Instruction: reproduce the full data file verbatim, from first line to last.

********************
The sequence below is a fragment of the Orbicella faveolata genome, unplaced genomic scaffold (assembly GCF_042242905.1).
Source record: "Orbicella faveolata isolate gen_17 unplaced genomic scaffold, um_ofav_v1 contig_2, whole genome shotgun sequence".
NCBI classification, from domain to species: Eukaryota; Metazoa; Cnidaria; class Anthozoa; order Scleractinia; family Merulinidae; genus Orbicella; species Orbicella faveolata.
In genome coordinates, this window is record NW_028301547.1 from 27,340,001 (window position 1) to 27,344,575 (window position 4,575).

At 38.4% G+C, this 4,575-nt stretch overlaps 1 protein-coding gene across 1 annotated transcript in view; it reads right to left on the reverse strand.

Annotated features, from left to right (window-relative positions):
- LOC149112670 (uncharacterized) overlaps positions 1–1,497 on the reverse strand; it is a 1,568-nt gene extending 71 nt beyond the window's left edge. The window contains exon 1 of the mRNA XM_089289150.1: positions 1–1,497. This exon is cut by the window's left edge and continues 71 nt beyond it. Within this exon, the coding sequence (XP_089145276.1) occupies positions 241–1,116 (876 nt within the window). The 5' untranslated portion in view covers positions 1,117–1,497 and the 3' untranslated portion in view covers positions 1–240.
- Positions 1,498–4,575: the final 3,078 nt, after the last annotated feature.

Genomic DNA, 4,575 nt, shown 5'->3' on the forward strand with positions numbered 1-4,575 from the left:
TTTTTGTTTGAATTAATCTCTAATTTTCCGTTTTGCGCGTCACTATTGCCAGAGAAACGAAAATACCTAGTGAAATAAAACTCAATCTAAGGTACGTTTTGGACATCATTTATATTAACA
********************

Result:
The sequence below is a fragment of the Orbicella faveolata genome, unplaced genomic scaffold (assembly GCF_042242905.1).
Source record: "Orbicella faveolata isolate gen_17 unplaced genomic scaffold, um_ofav_v1 contig_2, whole genome shotgun sequence".
NCBI classification, from domain to species: Eukaryota; Metazoa; Cnidaria; class Anthozoa; order Scleractinia; family Merulinidae; genus Orbicella; species Orbicella faveolata.
In genome coordinates, this window is record NW_028301547.1 from 27,340,001 (window position 1) to 27,344,575 (window position 4,575).

At 38.4% G+C, this 4,575-nt stretch overlaps 1 protein-coding gene across 1 annotated transcript in view; it reads right to left on the reverse strand.

Annotated features, from left to right (window-relative positions):
- LOC149112670 (uncharacterized) overlaps positions 1–1,497 on the reverse strand; it is a 1,568-nt gene extending 71 nt beyond the window's left edge. The window contains exon 1 of the mRNA XM_089289150.1: positions 1–1,497. This exon is cut by the window's left edge and continues 71 nt beyond it. Within this exon, the coding sequence (XP_089145276.1) occupies positions 241–1,116 (876 nt within the window). The 5' untranslated portion in view covers positions 1,117–1,497 and the 3' untranslated portion in view covers positions 1–240.
- Positions 1,498–4,575: the final 3,078 nt, after the last annotated feature.

Genomic DNA, 4,575 nt, shown 5'->3' on the forward strand with positions numbered 1-4,575 from the left:
TTTTTGTTTGAATTAATCTCTAATTTTCCGTTTTGCGCGTCACTATTGCCAGAGAAACGAAAATACCTAGTGAAATAAAACTCAATCTAAGGTACGTTTTGGACATCATTTATATTAACA